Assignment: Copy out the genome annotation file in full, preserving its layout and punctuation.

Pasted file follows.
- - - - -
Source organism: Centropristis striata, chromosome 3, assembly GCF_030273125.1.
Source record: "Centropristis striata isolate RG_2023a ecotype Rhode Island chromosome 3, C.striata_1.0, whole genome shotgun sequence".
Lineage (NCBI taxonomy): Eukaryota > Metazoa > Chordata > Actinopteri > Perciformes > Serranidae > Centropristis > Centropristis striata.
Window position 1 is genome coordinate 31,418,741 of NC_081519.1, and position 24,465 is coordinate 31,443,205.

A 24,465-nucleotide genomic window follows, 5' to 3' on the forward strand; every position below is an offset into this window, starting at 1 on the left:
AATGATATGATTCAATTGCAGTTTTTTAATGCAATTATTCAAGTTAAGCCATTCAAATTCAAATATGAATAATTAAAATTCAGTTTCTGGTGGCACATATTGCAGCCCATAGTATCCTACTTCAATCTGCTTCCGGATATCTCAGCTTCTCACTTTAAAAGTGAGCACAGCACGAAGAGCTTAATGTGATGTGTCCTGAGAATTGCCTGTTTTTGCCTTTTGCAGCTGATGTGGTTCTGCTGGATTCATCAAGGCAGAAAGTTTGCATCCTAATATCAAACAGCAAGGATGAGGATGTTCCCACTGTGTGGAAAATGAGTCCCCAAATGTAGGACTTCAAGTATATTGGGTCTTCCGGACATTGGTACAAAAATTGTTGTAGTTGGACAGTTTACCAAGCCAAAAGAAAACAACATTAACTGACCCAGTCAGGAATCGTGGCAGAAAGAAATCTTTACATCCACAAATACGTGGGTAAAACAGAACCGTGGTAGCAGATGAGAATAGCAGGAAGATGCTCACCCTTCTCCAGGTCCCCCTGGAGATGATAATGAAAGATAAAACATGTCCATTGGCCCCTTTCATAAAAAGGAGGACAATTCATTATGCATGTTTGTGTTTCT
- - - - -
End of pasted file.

Source organism: Centropristis striata, chromosome 3, assembly GCF_030273125.1.
Source record: "Centropristis striata isolate RG_2023a ecotype Rhode Island chromosome 3, C.striata_1.0, whole genome shotgun sequence".
Lineage (NCBI taxonomy): Eukaryota > Metazoa > Chordata > Actinopteri > Perciformes > Serranidae > Centropristis > Centropristis striata.
Window position 1 is genome coordinate 31,418,741 of NC_081519.1, and position 24,465 is coordinate 31,443,205.

A 24,465-nucleotide genomic window follows, 5' to 3' on the forward strand; every position below is an offset into this window, starting at 1 on the left:
AATGATATGATTCAATTGCAGTTTTTTAATGCAATTATTCAAGTTAAGCCATTCAAATTCAAATATGAATAATTAAAATTCAGTTTCTGGTGGCACATATTGCAGCCCATAGTATCCTACTTCAATCTGCTTCCGGATATCTCAGCTTCTCACTTTAAAAGTGAGCACAGCACGAAGAGCTTAATGTGATGTGTCCTGAGAATTGCCTGTTTTTGCCTTTTGCAGCTGATGTGGTTCTGCTGGATTCATCAAGGCAGAAAGTTTGCATCCTAATATCAAACAGCAAGGATGAGGATGTTCCCACTGTGTGGAAAATGAGTCCCCAAATGTAGGACTTCAAGTATATTGGGTCTTCCGGACATTGGTACAAAAATTGTTGTAGTTGGACAGTTTACCAAGCCAAAAGAAAACAACATTAACTGACCCAGTCAGGAATCGTGGCAGAAAGAAATCTTTACATCCACAAATACGTGGGTAAAACAGAACCGTGGTAGCAGATGAGAATAGCAGGAAGATGCTCACCCTTCTCCAGGTCCCCCTGGAGATGATAATGAAAGATAAAACATGTCCATTGGCCCCTTTCATAAAAAGGAGGACAATTCATTATGCATGTTTGTGTTTCT